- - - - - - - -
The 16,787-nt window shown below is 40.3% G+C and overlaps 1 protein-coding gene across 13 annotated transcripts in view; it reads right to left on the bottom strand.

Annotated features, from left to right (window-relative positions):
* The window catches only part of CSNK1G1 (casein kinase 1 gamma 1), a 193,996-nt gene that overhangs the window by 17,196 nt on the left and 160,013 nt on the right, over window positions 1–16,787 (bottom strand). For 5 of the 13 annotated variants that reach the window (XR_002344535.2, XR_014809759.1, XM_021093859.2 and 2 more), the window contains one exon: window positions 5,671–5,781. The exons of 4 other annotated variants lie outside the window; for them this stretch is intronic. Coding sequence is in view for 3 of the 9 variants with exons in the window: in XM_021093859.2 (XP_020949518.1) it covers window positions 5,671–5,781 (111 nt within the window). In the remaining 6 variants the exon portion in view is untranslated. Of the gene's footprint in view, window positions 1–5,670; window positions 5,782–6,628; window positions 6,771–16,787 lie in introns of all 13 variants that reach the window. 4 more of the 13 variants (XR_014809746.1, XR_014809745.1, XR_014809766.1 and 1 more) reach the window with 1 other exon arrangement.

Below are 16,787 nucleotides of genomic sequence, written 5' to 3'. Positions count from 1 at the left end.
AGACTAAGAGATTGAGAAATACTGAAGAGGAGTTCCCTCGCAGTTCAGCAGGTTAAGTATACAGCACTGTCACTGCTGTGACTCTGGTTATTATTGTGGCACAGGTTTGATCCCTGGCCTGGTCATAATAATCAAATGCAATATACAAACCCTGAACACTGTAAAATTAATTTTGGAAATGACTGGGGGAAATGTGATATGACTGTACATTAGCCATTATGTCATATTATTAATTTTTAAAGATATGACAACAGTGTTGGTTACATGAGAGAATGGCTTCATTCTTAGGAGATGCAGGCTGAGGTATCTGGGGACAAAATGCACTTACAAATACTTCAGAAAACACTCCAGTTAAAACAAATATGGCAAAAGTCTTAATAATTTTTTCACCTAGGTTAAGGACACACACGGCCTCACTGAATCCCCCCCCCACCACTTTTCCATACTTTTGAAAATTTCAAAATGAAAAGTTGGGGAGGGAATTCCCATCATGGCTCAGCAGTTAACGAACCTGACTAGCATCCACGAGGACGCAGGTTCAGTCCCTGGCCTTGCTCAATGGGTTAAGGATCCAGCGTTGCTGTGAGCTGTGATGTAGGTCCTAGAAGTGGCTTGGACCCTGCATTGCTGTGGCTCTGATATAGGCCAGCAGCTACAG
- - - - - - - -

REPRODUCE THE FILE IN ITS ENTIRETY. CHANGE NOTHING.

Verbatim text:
The 16,787-nt window shown below is 40.3% G+C and overlaps 1 protein-coding gene across 13 annotated transcripts in view; it reads right to left on the bottom strand.

Annotated features, from left to right (window-relative positions):
* The window catches only part of CSNK1G1 (casein kinase 1 gamma 1), a 193,996-nt gene that overhangs the window by 17,196 nt on the left and 160,013 nt on the right, over window positions 1–16,787 (bottom strand). For 5 of the 13 annotated variants that reach the window (XR_002344535.2, XR_014809759.1, XM_021093859.2 and 2 more), the window contains one exon: window positions 5,671–5,781. The exons of 4 other annotated variants lie outside the window; for them this stretch is intronic. Coding sequence is in view for 3 of the 9 variants with exons in the window: in XM_021093859.2 (XP_020949518.1) it covers window positions 5,671–5,781 (111 nt within the window). In the remaining 6 variants the exon portion in view is untranslated. Of the gene's footprint in view, window positions 1–5,670; window positions 5,782–6,628; window positions 6,771–16,787 lie in introns of all 13 variants that reach the window. 4 more of the 13 variants (XR_014809746.1, XR_014809745.1, XR_014809766.1 and 1 more) reach the window with 1 other exon arrangement.

Below are 16,787 nucleotides of genomic sequence, written 5' to 3'. Positions count from 1 at the left end.
AGACTAAGAGATTGAGAAATACTGAAGAGGAGTTCCCTCGCAGTTCAGCAGGTTAAGTATACAGCACTGTCACTGCTGTGACTCTGGTTATTATTGTGGCACAGGTTTGATCCCTGGCCTGGTCATAATAATCAAATGCAATATACAAACCCTGAACACTGTAAAATTAATTTTGGAAATGACTGGGGGAAATGTGATATGACTGTACATTAGCCATTATGTCATATTATTAATTTTTAAAGATATGACAACAGTGTTGGTTACATGAGAGAATGGCTTCATTCTTAGGAGATGCAGGCTGAGGTATCTGGGGACAAAATGCACTTACAAATACTTCAGAAAACACTCCAGTTAAAACAAATATGGCAAAAGTCTTAATAATTTTTTCACCTAGGTTAAGGACACACACGGCCTCACTGAATCCCCCCCCCACCACTTTTCCATACTTTTGAAAATTTCAAAATGAAAAGTTGGGGAGGGAATTCCCATCATGGCTCAGCAGTTAACGAACCTGACTAGCATCCACGAGGACGCAGGTTCAGTCCCTGGCCTTGCTCAATGGGTTAAGGATCCAGCGTTGCTGTGAGCTGTGATGTAGGTCCTAGAAGTGGCTTGGACCCTGCATTGCTGTGGCTCTGATATAGGCCAGCAGCTACAG